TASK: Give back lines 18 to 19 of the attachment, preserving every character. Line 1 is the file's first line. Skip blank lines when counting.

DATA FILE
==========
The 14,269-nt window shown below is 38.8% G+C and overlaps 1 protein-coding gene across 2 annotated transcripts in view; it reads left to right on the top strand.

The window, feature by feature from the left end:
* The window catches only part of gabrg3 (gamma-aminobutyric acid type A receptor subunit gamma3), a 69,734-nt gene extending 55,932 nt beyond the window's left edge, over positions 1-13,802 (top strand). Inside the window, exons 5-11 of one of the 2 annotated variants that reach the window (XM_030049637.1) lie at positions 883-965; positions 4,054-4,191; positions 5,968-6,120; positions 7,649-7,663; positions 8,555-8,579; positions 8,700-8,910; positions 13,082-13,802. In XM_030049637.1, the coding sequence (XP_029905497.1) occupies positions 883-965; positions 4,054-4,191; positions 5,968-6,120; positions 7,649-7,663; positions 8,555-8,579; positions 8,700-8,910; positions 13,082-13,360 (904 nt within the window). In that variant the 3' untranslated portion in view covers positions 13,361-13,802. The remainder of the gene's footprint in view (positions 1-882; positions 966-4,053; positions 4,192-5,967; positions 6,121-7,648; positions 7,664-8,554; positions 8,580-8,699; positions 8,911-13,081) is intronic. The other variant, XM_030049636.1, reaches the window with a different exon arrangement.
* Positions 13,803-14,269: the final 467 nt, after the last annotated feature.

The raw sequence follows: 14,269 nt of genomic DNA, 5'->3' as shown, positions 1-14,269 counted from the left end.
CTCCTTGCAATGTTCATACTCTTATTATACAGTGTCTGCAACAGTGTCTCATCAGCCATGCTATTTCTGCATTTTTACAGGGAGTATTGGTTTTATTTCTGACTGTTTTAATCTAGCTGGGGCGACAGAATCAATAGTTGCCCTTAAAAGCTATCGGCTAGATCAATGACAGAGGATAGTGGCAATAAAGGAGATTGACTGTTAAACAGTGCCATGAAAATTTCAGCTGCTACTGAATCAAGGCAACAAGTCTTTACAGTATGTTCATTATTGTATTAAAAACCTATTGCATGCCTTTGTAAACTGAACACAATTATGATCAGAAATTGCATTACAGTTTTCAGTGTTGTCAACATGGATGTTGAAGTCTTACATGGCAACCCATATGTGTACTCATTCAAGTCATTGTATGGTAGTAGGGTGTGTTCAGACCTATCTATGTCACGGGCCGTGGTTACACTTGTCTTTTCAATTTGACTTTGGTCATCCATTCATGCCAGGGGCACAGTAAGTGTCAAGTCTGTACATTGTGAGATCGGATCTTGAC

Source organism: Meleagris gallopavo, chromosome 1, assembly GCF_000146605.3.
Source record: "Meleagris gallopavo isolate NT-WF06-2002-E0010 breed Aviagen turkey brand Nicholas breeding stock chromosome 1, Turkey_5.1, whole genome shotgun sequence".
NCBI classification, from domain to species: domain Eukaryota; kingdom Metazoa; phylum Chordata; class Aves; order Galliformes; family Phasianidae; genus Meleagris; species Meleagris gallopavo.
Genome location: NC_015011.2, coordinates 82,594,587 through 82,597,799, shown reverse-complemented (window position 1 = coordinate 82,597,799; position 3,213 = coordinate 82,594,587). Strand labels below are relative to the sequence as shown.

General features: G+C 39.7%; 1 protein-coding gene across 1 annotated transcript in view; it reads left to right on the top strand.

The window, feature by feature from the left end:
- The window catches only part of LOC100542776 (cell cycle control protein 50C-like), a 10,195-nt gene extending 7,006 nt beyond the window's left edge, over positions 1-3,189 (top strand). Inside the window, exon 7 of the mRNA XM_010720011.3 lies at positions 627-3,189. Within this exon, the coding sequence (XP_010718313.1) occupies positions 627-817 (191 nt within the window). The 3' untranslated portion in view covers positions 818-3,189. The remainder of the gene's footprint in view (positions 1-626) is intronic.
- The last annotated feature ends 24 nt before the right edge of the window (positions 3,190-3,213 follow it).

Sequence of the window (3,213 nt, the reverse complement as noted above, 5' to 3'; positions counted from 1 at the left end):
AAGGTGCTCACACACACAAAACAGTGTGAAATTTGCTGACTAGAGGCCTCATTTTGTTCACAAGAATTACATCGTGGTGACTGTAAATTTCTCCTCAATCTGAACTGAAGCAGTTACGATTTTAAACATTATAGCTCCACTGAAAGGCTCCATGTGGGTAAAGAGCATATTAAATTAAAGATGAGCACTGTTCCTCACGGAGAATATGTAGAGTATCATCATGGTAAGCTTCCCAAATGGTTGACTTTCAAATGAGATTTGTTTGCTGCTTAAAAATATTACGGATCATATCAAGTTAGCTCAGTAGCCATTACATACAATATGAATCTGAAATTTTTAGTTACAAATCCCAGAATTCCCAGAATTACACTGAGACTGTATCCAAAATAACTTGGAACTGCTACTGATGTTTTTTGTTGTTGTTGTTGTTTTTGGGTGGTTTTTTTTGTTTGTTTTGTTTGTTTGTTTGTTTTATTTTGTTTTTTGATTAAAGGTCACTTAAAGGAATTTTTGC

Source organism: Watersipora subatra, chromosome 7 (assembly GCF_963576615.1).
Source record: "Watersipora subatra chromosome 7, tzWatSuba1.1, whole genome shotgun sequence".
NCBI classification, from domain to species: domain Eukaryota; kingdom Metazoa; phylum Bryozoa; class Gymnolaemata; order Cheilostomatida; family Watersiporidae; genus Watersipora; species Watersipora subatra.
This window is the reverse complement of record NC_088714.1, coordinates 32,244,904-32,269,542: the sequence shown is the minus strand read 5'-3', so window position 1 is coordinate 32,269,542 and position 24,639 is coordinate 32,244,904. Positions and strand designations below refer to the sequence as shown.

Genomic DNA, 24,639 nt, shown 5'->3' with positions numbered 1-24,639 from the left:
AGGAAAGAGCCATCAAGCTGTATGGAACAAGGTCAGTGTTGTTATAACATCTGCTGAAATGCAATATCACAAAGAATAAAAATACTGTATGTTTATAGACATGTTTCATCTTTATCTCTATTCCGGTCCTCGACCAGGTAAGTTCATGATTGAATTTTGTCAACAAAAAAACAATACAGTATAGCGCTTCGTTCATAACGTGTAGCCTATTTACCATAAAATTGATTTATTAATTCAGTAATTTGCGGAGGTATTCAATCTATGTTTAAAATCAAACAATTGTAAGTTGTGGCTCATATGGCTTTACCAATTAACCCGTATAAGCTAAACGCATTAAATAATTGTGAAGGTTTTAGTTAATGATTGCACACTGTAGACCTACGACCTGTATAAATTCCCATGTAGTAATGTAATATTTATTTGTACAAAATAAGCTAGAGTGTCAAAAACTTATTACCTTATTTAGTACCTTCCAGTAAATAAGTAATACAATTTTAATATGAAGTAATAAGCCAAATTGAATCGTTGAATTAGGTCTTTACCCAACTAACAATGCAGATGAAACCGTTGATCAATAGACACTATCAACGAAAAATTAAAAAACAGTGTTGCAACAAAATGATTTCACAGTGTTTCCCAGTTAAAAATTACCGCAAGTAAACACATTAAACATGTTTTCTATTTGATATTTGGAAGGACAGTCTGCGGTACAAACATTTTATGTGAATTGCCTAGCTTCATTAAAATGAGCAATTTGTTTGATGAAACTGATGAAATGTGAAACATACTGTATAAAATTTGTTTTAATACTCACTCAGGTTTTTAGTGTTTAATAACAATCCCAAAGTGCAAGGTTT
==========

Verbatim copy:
Source record: "Watersipora subatra chromosome 7, tzWatSuba1.1, whole genome shotgun sequence".
NCBI classification, from domain to species: domain Eukaryota; kingdom Metazoa; phylum Bryozoa; class Gymnolaemata; order Cheilostomatida; family Watersiporidae; genus Watersipora; species Watersipora subatra.